1. You must be a driver of a vehicle

2. and fail to yield the right of way

3. to a pedestrian

4. crossing the roadway

5. within a marked crosswalk

6. or within any unmarked crosswalk at an intersection.

Now, having read the section, you must define its terms. Through the index you find that “driver,” “vehicle,” “right of way,” “pedestrian,” “roadway,” “crosswalk,” and “intersection,” are all defined. You look up their meanings.

All seem clear to you except one. “Right of Way” is defined as, “the privilege of the immediate use of the highway.” You guess that this means if both you and the pedestrian want to use the highway at the same place at the same time, the pedestrian goes first. But, that’s the point! You weren’t close enough to him for both of you to be in the same place at the same time. Should you have stopped at the crosswalk and waited for him? This does not seem reasonable. But if it’s true, you’re dead.

When you cycle down to the county courthouse to post bail, you visit the law library maintained there for public use. You ask for a copy of an annotated vehicle code. The librarian gives you one of Deering’s or West’s codes that contains section 21950. The annotated code contains the law as written in the vehicle code, plus judgments handed down in specific cases by courts in both civil and criminal trials of varying circumstances. These decisions are called “case law” and are based upon the legal principle of stare decisis which states in effect that a decision of a competent court “is itself evidence of the law until changed by competent authority.” Thus, case law serves as a precedent for all subsequent, similar cases. The individual is thereby assured that interpretation of the law will not vary from court to court. Is there case law that bears upon your problem of right of way?

On page 158 of Deering’s California Vehicle Code, Annotated, you find the following decision: “Defendant is not negligent as a matter of law in driving vehicle into intersection at any time while plaintiff is in crosswalk, since questions of right of way arise between two users of the highway only when there is danger of collision if both proceed on their respective ways without delay ” (emphasis mine).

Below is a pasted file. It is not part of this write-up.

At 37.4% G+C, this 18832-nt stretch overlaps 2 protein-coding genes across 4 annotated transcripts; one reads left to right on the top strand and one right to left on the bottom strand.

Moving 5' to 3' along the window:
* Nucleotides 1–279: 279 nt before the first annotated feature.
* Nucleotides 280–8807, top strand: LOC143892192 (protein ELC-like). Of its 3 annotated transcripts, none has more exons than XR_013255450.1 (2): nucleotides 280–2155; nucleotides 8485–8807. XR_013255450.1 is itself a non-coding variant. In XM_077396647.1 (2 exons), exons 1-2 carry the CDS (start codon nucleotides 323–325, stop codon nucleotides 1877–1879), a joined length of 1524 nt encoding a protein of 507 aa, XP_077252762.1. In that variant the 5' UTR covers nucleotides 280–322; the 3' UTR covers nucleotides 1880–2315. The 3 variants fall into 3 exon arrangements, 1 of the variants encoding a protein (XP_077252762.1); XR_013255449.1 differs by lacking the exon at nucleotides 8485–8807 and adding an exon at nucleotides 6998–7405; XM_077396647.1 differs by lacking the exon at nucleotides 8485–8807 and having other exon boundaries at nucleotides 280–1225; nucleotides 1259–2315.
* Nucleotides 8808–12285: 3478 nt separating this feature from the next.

So you now have a legal decision on which to base your defense. You conclude that one of the essential elements of the violation was missing, namely the matter of right of way. It doesn’t matter that the pedestrian was in a marked crosswalk; that’s only a part of the crime. All the elements must be present.

Shouldn’t the judge know this case law? He may. He probably does. But decisions are handed down every day, mimeographed, and sent out to courthouses throughout the state. The judge can’t know them all. And if you quote him something new, he’ll doubtless be happy to hear it. Certainly he’ll be impressed with your homework. Harvey Ginns, a Deputy City Prosecutor who prosecutes traffic cases, told me that most do not read the law they are accused of violating. If you have studied the case law as well, you’re sure to be ahead.

I caught Municipal Court Judge Thomas Zeiger just after he instructed the jury on a trial for a possible left turn violation. He invited me into his chambers while the jury deliberated. Judge Zeiger, an extremely pleasant man, had been a prosecutor for 18 years before assuming the bench. He talked amiably and considerately of the problems of the pro per.

“All the defendant really needs to do,” said Judge Zeiger, “is come in and tell his story.” But his chances are immensely better when he is well prepared. “Preparation is everything,” said the judge. He went on to compare the police officer, who is usually the only prosecution witness, to the defendant. The police officer is a professional, with a professional’s expertise and courtroom experience. The prosecutor is a trained attorney and courtroom expert. But the defendant may never have been in court before.

“It is my moral as well as legal obligation to uphold the defendant’s rights,” said Judge Zeiger. “Therefore, when an officer is on the stand in my courtroom, I expect him to be sharp. If he’s not, if he shows the smallest factual error or doubt in his judgment, I find the defendant not guilty.”